We were talking to a client recently who holds a large position in Apple Inc and they kept saying that they believed that the company would do well in the future.
When asked why they believed this, they answered because it has made them so much money.
Apple has indeed performed extremely well and they were very lucky to end up working there rather than almost anywhere else.
But they didn’t fully appreciate the role luck played here.
Most stocks are flops: just 1% of stocks account for all market gains
“Most stocks will cost you money. An even larger number make for lousy bets; instead of being rewarded for taking some risk, you’d likely be better off buying risk-free bonds.” At least, that’s the case in the US, said University of Arizona finance professor Hendrik Bessembinder in 2017, following a ground breaking study examining the performance of almost 26,000 US stocks over a 90-year period.
Picking the handful of stocks that deliver the bulk of investor returns, is seeking a needle in a haystack and in order to have the best chance of earning the market return over the long haul investors need to own every stock in the market.
The conditions for creating substantial wealth, like a concentrated position in a single company are the exact opposite of the strategy required to retain wealth.
It’s always the right strategy to sell down a large position in a single company regardless of how well the company has performed in the past simply because the future is unknowable.
Furthermore, the benefits from potential future gains reduce once we have “enough” money to do what we want to do whereas the downside risks can be catastrophic. Sean Quinn is the poster-boy in Ireland for that surely!
“The investor’s chief problem, and even their worst enemy is likely to be themselves” – Ben Graham, mentor to Warren Buffett.
The biggest issue with buying or owning individual stocks is the emotions tied to them and the unwillingness to pay the taxes to protect capital/collect gains when it’s time to sell.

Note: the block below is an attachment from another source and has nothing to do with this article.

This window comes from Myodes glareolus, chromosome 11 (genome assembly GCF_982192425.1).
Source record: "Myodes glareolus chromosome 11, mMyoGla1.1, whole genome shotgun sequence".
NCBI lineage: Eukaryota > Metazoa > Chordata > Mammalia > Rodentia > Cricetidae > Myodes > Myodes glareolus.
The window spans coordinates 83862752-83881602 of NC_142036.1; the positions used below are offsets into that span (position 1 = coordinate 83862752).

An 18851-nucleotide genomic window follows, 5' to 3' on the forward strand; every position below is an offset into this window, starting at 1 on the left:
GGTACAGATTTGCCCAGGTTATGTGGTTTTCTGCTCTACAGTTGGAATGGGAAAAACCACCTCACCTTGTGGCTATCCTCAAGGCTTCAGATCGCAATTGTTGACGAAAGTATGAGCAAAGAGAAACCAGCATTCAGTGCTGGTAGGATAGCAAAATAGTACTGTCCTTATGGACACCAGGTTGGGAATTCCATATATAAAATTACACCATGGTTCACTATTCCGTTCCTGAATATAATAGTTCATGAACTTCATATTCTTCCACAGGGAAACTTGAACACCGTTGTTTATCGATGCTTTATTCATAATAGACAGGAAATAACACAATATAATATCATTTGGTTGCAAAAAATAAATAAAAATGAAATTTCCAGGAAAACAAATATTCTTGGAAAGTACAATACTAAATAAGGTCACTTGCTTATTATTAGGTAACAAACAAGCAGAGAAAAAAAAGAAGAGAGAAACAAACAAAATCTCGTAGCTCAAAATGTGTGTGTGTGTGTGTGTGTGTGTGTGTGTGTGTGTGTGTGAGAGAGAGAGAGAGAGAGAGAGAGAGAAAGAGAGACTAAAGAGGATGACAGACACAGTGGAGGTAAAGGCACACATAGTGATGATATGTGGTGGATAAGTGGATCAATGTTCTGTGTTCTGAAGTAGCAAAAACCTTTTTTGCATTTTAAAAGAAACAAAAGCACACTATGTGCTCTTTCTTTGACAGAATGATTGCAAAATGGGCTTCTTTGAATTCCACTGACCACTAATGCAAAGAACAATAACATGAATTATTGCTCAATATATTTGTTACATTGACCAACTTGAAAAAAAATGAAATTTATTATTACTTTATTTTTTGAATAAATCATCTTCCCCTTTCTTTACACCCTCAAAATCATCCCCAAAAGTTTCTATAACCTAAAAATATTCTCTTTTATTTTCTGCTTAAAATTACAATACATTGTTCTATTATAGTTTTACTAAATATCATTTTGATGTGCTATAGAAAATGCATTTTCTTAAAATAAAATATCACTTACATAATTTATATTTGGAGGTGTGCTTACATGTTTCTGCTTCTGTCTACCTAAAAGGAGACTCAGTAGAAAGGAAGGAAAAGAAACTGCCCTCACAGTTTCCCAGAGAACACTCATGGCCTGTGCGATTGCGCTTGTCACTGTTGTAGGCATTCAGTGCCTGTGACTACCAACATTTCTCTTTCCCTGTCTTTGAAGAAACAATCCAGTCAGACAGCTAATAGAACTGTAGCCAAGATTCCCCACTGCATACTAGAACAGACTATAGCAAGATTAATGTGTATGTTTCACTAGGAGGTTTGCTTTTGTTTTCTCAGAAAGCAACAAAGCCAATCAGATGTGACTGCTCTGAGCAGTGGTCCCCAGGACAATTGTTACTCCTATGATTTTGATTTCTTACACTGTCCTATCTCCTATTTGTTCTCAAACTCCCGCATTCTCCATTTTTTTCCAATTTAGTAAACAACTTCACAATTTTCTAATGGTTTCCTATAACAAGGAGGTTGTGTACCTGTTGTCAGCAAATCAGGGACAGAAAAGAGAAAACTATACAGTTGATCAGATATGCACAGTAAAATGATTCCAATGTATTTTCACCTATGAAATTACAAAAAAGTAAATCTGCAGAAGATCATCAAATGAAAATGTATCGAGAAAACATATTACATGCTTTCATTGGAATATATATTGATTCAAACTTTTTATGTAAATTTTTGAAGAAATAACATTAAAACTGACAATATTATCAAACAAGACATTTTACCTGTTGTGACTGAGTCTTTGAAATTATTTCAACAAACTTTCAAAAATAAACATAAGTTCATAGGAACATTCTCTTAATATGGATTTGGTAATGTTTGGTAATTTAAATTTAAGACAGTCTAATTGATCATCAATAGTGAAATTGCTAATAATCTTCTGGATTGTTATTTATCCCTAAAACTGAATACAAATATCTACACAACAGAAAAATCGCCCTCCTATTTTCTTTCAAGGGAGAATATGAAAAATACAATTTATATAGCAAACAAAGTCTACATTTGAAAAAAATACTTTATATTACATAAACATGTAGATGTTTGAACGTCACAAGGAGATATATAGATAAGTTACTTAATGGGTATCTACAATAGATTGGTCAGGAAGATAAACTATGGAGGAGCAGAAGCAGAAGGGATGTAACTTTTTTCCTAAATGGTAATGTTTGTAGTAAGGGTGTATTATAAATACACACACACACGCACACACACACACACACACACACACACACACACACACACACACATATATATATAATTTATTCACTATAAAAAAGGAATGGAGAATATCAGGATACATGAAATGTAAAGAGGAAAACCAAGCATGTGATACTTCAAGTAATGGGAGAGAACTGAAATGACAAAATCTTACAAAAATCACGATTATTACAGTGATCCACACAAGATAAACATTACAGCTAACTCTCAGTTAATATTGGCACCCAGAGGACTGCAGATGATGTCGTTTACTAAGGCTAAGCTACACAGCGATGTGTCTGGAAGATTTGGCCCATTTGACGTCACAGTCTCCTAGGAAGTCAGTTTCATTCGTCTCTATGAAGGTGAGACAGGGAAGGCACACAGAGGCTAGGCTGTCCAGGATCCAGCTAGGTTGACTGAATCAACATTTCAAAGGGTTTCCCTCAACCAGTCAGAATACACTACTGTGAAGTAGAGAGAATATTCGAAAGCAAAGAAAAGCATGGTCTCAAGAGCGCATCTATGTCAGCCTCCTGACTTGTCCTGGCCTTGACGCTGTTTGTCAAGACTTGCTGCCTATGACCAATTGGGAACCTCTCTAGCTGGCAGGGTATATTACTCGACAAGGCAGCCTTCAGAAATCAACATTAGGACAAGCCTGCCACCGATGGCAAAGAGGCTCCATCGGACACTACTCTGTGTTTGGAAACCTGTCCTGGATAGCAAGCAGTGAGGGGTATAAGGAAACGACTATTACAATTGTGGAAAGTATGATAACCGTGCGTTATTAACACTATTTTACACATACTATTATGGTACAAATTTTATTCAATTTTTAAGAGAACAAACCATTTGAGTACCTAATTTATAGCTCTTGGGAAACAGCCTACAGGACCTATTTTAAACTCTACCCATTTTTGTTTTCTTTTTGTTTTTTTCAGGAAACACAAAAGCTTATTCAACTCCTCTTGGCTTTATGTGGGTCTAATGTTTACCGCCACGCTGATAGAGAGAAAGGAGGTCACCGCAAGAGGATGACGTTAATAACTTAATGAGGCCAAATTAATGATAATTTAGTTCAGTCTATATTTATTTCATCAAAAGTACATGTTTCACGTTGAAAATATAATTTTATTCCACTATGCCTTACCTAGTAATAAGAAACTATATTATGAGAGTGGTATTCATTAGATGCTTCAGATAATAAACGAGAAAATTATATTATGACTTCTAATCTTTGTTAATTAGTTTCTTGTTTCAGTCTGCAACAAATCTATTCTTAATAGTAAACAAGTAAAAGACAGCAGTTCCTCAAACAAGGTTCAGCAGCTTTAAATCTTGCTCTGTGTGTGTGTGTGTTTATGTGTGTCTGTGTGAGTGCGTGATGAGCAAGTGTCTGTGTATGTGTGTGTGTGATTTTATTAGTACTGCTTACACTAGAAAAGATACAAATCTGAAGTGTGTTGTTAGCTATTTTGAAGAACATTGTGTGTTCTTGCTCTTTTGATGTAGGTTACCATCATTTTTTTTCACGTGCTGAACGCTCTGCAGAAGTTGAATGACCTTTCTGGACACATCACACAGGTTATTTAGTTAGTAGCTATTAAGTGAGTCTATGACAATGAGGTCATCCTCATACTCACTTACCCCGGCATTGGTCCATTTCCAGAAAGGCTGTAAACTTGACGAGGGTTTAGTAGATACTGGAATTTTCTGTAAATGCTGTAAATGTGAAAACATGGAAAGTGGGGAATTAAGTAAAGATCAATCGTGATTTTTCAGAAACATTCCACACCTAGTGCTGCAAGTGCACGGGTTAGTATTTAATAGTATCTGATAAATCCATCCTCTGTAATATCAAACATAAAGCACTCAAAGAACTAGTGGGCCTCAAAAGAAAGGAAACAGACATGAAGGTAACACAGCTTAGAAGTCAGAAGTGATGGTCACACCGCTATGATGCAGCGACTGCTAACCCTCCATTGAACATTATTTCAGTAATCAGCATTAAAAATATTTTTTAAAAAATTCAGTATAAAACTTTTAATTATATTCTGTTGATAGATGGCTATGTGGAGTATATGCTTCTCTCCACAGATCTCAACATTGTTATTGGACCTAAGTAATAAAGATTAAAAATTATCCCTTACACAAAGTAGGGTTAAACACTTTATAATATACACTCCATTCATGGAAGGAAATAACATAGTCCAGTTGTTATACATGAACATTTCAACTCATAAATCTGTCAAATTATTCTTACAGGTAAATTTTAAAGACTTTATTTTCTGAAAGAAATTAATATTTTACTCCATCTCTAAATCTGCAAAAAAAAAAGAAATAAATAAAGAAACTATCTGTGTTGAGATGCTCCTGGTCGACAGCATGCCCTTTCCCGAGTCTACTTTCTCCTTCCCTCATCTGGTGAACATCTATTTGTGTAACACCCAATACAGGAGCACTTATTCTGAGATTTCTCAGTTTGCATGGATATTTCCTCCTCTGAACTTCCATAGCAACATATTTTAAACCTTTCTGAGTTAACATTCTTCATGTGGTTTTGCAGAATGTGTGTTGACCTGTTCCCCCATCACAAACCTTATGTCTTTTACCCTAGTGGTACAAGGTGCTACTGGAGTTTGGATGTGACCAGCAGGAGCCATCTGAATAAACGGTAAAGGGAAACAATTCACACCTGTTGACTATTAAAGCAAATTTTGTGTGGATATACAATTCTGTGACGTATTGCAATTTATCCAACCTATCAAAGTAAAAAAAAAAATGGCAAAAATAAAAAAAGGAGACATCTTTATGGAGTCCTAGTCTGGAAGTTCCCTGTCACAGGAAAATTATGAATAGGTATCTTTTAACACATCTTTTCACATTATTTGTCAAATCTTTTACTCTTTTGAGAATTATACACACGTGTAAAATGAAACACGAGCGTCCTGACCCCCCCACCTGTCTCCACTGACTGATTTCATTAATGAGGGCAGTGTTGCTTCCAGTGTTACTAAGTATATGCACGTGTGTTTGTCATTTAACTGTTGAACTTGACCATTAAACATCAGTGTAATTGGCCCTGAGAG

A stock made me/my parents wealthy is not a reason to keep holding it.
In the book The One Page Financial Plan, author Carl Richards describes a meeting with a client in which they describe their shareholdings like ‘stuffed toys’.
Single stock positions are far riskier than most think. Investors often get married to a stock, especially if it made them wealthy, and don’t let go until it’s too late.
Is a diversified portfolio less risky with a better expected return?
Data from the US Market shows that 40% of the time, a single stock would have experienced a return of 0 or less than 0%.
About 2/3 of the time, a concentrated position in a single stock would have under performed the Russell 3000 index.
Winners can generate enormous returns, but the median stock under performs the index by about 10%
More than 40% of companies in the Russell 3000 index experiences a ‘catastrophic price loss’, defined as a loss of at least 70% from peak levels and that is not recovered.
Bottom line, swapping an individual stock for a diversified portfolio reduces risk AND improves expected return.
Advice worth €1m
It was early 2007 and I was chatting casually with a relative and they were telling me about how great their former employer was. They had made a lot of money, over €1m, holding onto stock options over the years and they were wondering what to do now.
As they lived in the UK I said the best course of action would be to sell the whole lot and put it into a Discounted Gift Scheme (a form of Inheritance Tax plan available in the UK) which would provide an income for life and a substantial inheritance tax benefit of around €400,000 in tax saved.
Ah yes, but in order to do that they would have to pay Capital Gains Tax now and the shares were given at a huge discount so there would be a lot of tax to pay now. The Capital Gains Tax would be less than the inheritance tax saved though.
Yes, but the dividend is so good they said.
But the dividend is taxed, the income from the discounted gift scheme would be a return of capital so you’d be better off.
They’ve been good to me, I think I’ll hold on.
That company was Royal Bank of Scotland now known as Nat West Group and that free advice which, sadly, was not acted upon was worth over €1 million.
Further information can be found in Our Guide to Investing in Ireland Download Guide